Last Sunday came very close to being one of my all-time most enjoyable sporting days, in fact, it was so close as to make no matter. Nothing to do with my own prowess, of course, though I did go to tai chi in the morning and joined Esther “8 Steps to a Painfree Back” Gokhale (pronounced Go-clay) for her 1-2-3 Move session in the early evening (0945 Pacific time, 1745 for me, perfect). I’m one of Esther’s fans and am just sorry that more people, especially golfers, who are prone to backs, don’t know about her. They’re missing a trick. You can find out more about her at gokhalemethod.com.
To stop digressing, my beloved (sometimes) Totspurs won 6-1 at Old Trafford (empty, admittedly) after conceding a penalty in the first minute and were so all over United (down to ten men early on, with our man Lamela lucky not to be sent off too) that I spent most of the second half laughing in disbelief. My Man Utd-supporting bro-in-law was lucky enough to miss most of the debacle because his sister and her husband called in at just the right time.
Then it was time for another unbelievable scoreline: Aston Villa 7 Liverpool (champions-by-miles last season) 2….Not a misprint, not the wrong way round, just another of those football-bloody-hell moments. So I had one happy bro-in-law, the Villa supporter, who couldn’t help WhatsApping me: “Had to get one more than Spurs.” Not mentioning that we were away, of course. Though being away without thousands of the opposition’s fans baying for your blood must be quite pleasant….unless you’re Liverpool at Villa Park. What a gloriously daft day. Nothing like sport for bringing you down to earth with a crash.
On the golf front, Mel Reid and Sergio Garcia, two of the blog’s favourites (though Sergio’s sulks do him no favours), won in America and the only blot was that Robert Rock, a lad (well, man) local to us at Whittington Heath, didn’t win the Aberdeen Standard Investments Scottish Open, a lucrative Rolex Series event, at the Renaissance Club near North Berwick. Then I discovered that Aaron Rai, who beat Tommy Fleetwood at the first extra hole, was from Wolverhampton, so we can claim him too. That’s Aaron in the wee pic at the top of this piece, thanks to Getty Images and how can you not feel happy for a young man who’s just had the biggest win of his career?
On Sunday, however, I was cheering for Rob Rock and he came to the last needing a birdie to win. He was short of the green with his second shot and after a bit of faffing about and a free drop from something, he hit his pitch beyond the hole and just missed his par putt, to finish third, one shot behind Rai and Fleetwood. On the telly, Radar Riley was astounded that Rock hadn’t used his putter but it transpired that he’d been going for the outright win and had been determined to play aggressively not defensively, trying to hole his pitch. Perhaps it wasn’t the percentage shot but you’ve got to admire his chutzpah.Rock, a real student of the game, is already a highly respected coach and the fact that he can still play a bit won’t do his teaching cred any harm at all. In the first round of the BMW PGA Championship at Wentworth yesterday he had a more than respectable 69, three under par, so he’s still playing well, presumably content with his decision to go for it on Sunday. Richard Boxall, one of Sky’s commentators, remarked that Rock, who last won in Dubai in 2012, had cost himself a lot of money – Rai won nearly 975,000 Euro, Fleetwood won 630,000-odd and Rock a measly (!) 361,083.74 – and was then chided for always thinking about the dosh.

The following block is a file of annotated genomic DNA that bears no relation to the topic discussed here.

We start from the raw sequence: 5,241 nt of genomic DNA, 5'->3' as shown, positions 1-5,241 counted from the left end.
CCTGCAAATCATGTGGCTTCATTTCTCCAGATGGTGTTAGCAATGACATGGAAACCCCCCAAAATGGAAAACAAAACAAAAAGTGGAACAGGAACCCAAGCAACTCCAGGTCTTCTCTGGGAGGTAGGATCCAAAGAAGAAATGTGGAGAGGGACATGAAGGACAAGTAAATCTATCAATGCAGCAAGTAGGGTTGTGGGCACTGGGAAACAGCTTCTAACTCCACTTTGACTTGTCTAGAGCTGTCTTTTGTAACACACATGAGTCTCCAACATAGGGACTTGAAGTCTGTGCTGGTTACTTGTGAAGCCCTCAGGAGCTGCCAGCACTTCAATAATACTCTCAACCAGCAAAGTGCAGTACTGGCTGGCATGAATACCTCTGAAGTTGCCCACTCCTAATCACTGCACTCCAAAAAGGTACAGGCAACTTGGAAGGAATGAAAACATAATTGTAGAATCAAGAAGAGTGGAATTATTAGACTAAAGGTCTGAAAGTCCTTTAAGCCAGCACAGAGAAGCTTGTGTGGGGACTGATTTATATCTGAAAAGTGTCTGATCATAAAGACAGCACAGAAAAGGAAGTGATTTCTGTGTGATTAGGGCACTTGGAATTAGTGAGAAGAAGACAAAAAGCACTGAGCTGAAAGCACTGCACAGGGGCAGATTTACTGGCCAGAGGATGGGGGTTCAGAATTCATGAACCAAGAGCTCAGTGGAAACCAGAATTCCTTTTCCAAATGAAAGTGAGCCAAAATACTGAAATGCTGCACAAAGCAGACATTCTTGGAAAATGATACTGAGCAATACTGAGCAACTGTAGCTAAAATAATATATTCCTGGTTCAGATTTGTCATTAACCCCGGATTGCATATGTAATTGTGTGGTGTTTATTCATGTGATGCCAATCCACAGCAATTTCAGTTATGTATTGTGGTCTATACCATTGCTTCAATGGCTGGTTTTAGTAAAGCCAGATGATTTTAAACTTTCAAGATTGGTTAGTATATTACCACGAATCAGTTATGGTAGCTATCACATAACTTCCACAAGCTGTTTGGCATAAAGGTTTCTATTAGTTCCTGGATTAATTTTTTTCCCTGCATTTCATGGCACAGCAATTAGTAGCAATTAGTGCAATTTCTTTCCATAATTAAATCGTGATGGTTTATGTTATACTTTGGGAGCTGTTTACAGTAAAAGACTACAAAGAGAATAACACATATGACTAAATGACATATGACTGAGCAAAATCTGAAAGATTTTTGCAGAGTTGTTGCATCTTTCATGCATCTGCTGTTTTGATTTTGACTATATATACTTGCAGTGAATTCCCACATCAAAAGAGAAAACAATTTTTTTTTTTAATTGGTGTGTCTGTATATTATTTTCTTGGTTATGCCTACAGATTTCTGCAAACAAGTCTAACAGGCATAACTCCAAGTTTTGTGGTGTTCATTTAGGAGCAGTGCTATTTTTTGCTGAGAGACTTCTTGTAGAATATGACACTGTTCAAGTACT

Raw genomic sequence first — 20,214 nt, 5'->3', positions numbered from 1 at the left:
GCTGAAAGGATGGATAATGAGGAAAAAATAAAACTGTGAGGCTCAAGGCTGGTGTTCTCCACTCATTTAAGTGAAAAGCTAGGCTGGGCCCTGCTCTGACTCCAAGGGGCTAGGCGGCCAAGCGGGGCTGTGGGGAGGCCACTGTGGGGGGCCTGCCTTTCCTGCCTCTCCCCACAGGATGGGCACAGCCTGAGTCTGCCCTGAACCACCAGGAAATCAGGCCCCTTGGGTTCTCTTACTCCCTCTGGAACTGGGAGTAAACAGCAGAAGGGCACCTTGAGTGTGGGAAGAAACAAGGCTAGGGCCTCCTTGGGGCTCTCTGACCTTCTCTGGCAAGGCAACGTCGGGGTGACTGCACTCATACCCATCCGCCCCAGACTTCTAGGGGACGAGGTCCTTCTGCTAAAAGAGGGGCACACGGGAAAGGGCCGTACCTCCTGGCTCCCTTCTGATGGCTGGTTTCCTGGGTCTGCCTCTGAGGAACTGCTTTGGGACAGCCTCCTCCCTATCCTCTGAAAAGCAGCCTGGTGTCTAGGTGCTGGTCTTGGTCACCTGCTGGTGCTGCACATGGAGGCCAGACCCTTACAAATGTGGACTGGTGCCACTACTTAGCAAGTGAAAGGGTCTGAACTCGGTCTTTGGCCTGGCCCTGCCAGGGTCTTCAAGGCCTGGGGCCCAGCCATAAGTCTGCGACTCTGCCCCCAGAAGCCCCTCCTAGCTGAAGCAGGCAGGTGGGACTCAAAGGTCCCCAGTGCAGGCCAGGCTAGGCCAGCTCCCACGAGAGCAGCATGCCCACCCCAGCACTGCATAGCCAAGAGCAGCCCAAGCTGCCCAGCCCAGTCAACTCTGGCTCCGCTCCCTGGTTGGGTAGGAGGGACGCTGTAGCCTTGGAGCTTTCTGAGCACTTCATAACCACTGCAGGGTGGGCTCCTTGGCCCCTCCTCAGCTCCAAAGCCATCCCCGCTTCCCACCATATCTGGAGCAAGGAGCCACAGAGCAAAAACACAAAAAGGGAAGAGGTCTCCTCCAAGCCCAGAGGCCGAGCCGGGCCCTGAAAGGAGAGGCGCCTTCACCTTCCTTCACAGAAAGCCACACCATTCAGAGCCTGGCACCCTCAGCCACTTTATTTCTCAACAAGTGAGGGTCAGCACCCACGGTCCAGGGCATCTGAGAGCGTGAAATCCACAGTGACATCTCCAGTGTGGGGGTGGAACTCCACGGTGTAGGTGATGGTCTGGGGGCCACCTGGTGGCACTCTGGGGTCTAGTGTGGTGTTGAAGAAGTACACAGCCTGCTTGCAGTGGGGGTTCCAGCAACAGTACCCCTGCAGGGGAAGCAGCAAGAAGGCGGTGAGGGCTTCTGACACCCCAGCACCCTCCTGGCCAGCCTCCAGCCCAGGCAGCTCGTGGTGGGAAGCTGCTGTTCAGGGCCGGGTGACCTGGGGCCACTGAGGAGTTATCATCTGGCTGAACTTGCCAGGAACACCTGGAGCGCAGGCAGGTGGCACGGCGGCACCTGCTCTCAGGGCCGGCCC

Boxall is not easily cowed, however and had a classic retort: “Money isn’t everything,” he said, “but it’s right up there with oxygen.” Brilliant. It made me laugh anyway. Thanks Richard.
It was lovely to potter about and watch some of the world’s best players tackling Wentworth, so familiar from many years of tramping its fairways but you can have my share of the West Course, the brutal Burma Road, much changed over the years and getting ever longer (why, oh why won’t they rein in the ball…?). I’d just jotted down that the East is my favourite of Wentworth’s courses, human-sized and eminently playable for us normal mortals, not a slog but a delight, a joy to play, with some lovely holes, essentially much as the great (not an exaggeration in this case) Harry Colt designed them; then I scrolled through my emails and found that Alistair Tait was of the same mind. Have a look at alistairtaitgolf.com – he writes every day and is always worth reading.
This week the world’s best women are at Aronimink Golf Club, a classic course near Philadelphia in Pennsylvania, playing in the KPMG Women’s PGA Championship, one of their majors. In an article entitled “The Sink at the Mink”, Andy Johnson said it was “like building a course in a bathroom sink”. Apparently, the course is in a bit of a bowl, with some holes going up, some going down, some going across and some at the top, on the flat. It’s a real test and Donald Ross, who designed it, in 1928, was suitably impressed when he went back 20 years later: “I intended to make this course my masterpiece,” he said, “but not until today did I realise I built better than I knew.”
High praise from a man who had Pinehurst No 2, Seminole and Oakland Hills to his name.
Finally, birthday greetings to the incomparable Annika Sorenstam who is 50 today. Seems like only yesterday that a shy, fresh-faced young Swedish rookie pitched up at the Ford Classic at Woburn with her dad Tom on the bag and nearly won. What a career it turned out to be, what a journey.